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This article in AJ

  1. Vol. 101 No. 5, p. 1123-1130
    Received: Feb 19, 2009

    * Corresponding author(s): dboquet@agcenter.lsu.edu
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Cotton Planting Date: Yield, Seedling Survival, and Plant Growth

  1. Donald J. Boquet *a and
  2. Ernest L. Clawsonb
  1. a Louisiana State Univ. Agricultural Center, Macon Ridge Research Station, 212 Macon Ridge Rd., Winnsboro, LA 71295
    b Louisiana State Univ. Agricultural Center, Northeast Research Station, St. Joseph, LA 71366. Approved for publication by the Director of the Louisiana Agricultural Experiment Station as Manuscript no. 2008-258-1551


New cultivars, changes in technology and production practices, and climate change may have altered the optimal planting time for cotton (Gossypium hirsutum L.) in the midsouthern United States. A field experiment was conducted from 2002 through 2005 on Gigger silt loam to define planting date (PD) effects on selected cotton cultivars. Six cultivars in 2002 (Deltapine DP555BR and Delta Pearl, Phytogen PHY355, SureGrow SG215BR and SG821, and Stoneville ST4892BR) and eight cultivars in 2003 through 2005 (DP555BR, DeltaPearl, PSC355, DP444BR, Fibermax FM960BR, PHY410RR, ST4892BR, and ST5599BR) were planted on or near eight PDs (25 March; 5, 15, and 25 April; 5, 15, and 25 May; and 5 June). Data were collected on seedling emergence, plant height, main stem node number, nodes above white flower, lint percentage, lint yield, fiber properties, soil and air temperature, rainfall, and photosynthetically active radiation (PAR). Planting date and cultivar affected most measured variables, and although there were some significant PD × Cultivar interactions, these were very small in relation to the main effects. Low soil temperature, few heat units, and rainfall combined to reduce seedling survival at early PD to <15%. For lint yield, the optimal PD was earlier than in previous studies and the highest average yield (1700 kg ha−1) was produced from a PD between 15 April and 5 May. Cotton planted at a PD later than 5 May did not benefit from recent changes and improvements in technology and, therefore, incurred yield declines similar to those reported in the 1970s.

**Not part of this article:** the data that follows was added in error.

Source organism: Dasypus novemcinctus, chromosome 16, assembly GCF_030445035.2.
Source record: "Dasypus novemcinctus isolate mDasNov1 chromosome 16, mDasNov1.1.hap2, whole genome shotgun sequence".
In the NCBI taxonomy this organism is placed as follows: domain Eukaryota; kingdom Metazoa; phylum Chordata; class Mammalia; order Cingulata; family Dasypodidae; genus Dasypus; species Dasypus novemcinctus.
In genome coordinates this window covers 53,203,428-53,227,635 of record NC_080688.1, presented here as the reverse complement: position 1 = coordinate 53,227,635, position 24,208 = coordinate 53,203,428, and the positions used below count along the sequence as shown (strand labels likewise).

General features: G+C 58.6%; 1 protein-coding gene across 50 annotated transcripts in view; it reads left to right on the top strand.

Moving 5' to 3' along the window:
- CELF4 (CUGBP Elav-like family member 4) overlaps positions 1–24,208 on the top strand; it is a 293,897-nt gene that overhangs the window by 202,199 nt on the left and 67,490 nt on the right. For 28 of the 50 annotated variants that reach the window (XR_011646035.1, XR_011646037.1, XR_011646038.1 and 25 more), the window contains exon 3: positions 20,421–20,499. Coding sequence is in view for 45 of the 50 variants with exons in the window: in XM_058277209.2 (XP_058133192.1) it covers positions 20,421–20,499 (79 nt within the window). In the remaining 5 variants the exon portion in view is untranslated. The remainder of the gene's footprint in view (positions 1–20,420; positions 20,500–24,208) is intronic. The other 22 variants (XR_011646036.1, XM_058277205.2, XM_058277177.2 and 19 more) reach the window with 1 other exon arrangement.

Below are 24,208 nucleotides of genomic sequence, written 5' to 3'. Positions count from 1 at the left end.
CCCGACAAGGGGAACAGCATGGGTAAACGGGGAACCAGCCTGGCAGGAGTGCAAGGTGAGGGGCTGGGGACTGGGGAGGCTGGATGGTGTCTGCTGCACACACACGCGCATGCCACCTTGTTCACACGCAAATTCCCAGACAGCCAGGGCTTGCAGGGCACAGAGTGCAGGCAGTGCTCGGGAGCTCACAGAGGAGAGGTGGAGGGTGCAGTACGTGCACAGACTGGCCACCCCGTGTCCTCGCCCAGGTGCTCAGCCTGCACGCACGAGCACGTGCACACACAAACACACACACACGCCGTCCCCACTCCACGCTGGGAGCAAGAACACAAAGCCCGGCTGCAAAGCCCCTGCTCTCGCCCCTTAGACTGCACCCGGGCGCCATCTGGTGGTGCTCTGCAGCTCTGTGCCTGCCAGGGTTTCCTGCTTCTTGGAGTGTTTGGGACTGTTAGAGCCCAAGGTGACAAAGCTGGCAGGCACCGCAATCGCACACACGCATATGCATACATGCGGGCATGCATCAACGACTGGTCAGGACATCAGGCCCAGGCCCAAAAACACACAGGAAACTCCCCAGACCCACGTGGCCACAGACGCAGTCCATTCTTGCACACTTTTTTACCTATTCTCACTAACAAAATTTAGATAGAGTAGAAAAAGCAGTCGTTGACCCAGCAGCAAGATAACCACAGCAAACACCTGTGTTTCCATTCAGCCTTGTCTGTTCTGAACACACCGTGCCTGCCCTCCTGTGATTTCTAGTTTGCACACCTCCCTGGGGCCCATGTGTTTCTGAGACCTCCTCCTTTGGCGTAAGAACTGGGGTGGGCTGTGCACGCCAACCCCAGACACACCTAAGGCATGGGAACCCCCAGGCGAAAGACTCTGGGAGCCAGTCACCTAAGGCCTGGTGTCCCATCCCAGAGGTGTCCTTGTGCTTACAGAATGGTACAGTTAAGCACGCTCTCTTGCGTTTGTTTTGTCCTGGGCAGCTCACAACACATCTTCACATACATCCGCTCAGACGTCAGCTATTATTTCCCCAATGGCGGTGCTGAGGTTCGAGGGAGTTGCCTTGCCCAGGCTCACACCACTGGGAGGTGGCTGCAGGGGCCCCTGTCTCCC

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Copyright © 2009. American Society of AgronomyCopyright © 2009 by the American Society of Agronomy